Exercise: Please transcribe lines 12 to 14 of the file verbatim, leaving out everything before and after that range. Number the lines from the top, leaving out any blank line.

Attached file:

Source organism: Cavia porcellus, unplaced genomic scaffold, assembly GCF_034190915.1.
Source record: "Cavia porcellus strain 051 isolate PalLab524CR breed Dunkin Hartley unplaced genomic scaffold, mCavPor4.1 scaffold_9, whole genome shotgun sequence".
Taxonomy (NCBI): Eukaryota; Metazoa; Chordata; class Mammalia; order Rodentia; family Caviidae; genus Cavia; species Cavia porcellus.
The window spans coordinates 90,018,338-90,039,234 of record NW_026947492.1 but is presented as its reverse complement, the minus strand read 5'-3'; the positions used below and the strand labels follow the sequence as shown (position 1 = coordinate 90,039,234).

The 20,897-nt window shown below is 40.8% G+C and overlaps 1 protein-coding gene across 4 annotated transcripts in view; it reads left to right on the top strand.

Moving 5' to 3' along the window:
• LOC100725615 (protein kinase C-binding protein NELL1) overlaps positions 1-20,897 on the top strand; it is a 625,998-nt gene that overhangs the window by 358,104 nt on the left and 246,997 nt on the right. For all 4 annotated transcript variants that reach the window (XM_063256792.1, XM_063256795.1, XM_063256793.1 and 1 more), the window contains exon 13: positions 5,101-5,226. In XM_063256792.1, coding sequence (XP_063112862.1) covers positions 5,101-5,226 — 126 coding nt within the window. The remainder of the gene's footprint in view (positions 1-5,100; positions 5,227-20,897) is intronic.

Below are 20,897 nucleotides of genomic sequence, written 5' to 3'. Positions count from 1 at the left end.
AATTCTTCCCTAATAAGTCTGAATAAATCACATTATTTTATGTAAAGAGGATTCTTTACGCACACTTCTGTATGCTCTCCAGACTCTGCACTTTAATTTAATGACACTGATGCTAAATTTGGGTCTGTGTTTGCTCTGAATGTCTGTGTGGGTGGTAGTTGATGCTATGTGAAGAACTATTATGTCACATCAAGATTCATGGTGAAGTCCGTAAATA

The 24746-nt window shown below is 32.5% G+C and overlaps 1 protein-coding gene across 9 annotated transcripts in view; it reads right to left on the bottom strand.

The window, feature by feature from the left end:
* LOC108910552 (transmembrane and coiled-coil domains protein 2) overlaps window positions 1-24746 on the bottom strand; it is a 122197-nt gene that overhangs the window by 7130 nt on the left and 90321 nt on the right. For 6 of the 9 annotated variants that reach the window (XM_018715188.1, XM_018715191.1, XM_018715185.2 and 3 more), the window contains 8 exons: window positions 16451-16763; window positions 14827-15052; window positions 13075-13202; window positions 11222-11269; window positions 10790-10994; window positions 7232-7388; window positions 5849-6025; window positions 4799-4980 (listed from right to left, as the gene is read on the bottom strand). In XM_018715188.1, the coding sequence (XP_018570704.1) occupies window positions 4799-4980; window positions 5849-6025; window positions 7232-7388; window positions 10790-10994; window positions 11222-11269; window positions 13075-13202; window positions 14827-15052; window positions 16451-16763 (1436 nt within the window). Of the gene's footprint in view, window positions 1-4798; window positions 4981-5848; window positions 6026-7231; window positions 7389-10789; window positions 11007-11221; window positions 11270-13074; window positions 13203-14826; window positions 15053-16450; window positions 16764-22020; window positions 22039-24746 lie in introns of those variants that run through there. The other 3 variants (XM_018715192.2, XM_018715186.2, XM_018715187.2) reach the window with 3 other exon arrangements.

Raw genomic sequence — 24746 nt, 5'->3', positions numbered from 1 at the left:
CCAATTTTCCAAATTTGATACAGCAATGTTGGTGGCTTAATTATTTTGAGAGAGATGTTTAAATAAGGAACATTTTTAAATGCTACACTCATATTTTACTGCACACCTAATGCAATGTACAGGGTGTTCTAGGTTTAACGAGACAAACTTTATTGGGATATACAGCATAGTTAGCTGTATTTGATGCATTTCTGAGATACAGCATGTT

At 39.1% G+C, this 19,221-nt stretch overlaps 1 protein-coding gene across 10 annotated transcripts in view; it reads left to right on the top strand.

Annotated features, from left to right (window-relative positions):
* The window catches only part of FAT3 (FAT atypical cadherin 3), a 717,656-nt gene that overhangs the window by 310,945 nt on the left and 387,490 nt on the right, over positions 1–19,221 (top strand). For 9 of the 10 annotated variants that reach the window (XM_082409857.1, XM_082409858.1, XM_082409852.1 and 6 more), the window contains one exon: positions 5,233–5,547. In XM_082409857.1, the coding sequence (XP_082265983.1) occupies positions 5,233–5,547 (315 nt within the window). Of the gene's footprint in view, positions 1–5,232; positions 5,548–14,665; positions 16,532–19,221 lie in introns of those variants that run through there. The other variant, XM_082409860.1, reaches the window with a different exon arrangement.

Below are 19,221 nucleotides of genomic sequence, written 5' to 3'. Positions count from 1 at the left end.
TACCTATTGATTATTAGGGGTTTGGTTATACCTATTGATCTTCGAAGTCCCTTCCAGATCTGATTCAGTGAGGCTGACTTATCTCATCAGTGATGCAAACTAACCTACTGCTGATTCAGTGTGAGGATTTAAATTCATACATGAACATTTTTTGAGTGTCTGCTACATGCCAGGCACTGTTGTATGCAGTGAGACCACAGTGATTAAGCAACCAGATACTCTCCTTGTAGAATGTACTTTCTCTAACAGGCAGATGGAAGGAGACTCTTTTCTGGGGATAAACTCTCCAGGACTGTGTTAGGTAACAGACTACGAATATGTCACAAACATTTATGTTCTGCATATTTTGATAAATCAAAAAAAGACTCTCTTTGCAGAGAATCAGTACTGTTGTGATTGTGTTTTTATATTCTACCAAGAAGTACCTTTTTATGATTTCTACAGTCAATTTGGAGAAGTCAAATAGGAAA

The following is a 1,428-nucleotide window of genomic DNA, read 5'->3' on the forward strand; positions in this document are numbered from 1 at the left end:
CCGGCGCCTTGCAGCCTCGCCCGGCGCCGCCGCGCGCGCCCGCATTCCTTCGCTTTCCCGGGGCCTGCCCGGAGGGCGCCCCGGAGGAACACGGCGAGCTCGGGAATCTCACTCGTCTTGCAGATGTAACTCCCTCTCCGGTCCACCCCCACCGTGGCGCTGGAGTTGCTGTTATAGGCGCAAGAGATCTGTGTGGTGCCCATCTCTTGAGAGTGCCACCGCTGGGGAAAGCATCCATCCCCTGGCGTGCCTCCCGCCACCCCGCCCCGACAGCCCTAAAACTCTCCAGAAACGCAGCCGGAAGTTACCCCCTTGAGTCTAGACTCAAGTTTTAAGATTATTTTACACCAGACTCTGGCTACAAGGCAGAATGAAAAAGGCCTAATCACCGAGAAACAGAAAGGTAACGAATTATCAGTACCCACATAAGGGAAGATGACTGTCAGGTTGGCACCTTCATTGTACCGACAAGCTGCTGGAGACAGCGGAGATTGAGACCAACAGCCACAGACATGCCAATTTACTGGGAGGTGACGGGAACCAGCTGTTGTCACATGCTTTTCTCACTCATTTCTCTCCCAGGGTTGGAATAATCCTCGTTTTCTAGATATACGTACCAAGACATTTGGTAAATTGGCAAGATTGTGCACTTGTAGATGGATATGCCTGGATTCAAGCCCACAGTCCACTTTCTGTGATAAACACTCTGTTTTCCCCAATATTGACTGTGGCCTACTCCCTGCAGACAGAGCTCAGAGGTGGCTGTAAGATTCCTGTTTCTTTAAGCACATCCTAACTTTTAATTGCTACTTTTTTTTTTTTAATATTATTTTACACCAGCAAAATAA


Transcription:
* LOC108910552 (transmembrane and coiled-coil domains protein 2) overlaps window positions 1-24746 on the bottom strand; it is a 122197-nt gene that overhangs the window by 7130 nt on the left and 90321 nt on the right. For 6 of the 9 annotated variants that reach the window (XM_018715188.1, XM_018715191.1, XM_018715185.2 and 3 more), the window contains 8 exons: window positions 16451-16763; window positions 14827-15052; window positions 13075-13202; window positions 11222-11269; window positions 10790-10994; window positions 7232-7388; window positions 5849-6025; window positions 4799-4980 (listed from right to left, as the gene is read on the bottom strand). In XM_018715188.1, the coding sequence (XP_018570704.1) occupies window positions 4799-4980; window positions 5849-6025; window positions 7232-7388; window positions 10790-10994; window positions 11222-11269; window positions 13075-13202; window positions 14827-15052; window positions 16451-16763 (1436 nt within the window). Of the gene's footprint in view, window positions 1-4798; window positions 4981-5848; window positions 6026-7231; window positions 7389-10789; window positions 11007-11221; window positions 11270-13074; window positions 13203-14826; window positions 15053-16450; window positions 16764-22020; window positions 22039-24746 lie in introns of those variants that run through there. The other 3 variants (XM_018715192.2, XM_018715186.2, XM_018715187.2) reach the window with 3 other exon arrangements.

Raw genomic sequence — 24746 nt, 5'->3', positions numbered from 1 at the left:
CCAATTTTCCAAATTTGATACAGCAATGTTGGTGGCTTAATTATTTTGAGAGAGATGTTTAAATAAGGAACATTTTTAAATGCTACACTCATATTTTACTGCACACCTAATGCAATGTACAGGGTGTTCTAGGTTTAACGAGACAAACTTTATTGGGATATACAGCATAGTTAGCTGTATTTGATGCATTTCTGAGATACAGCATGTT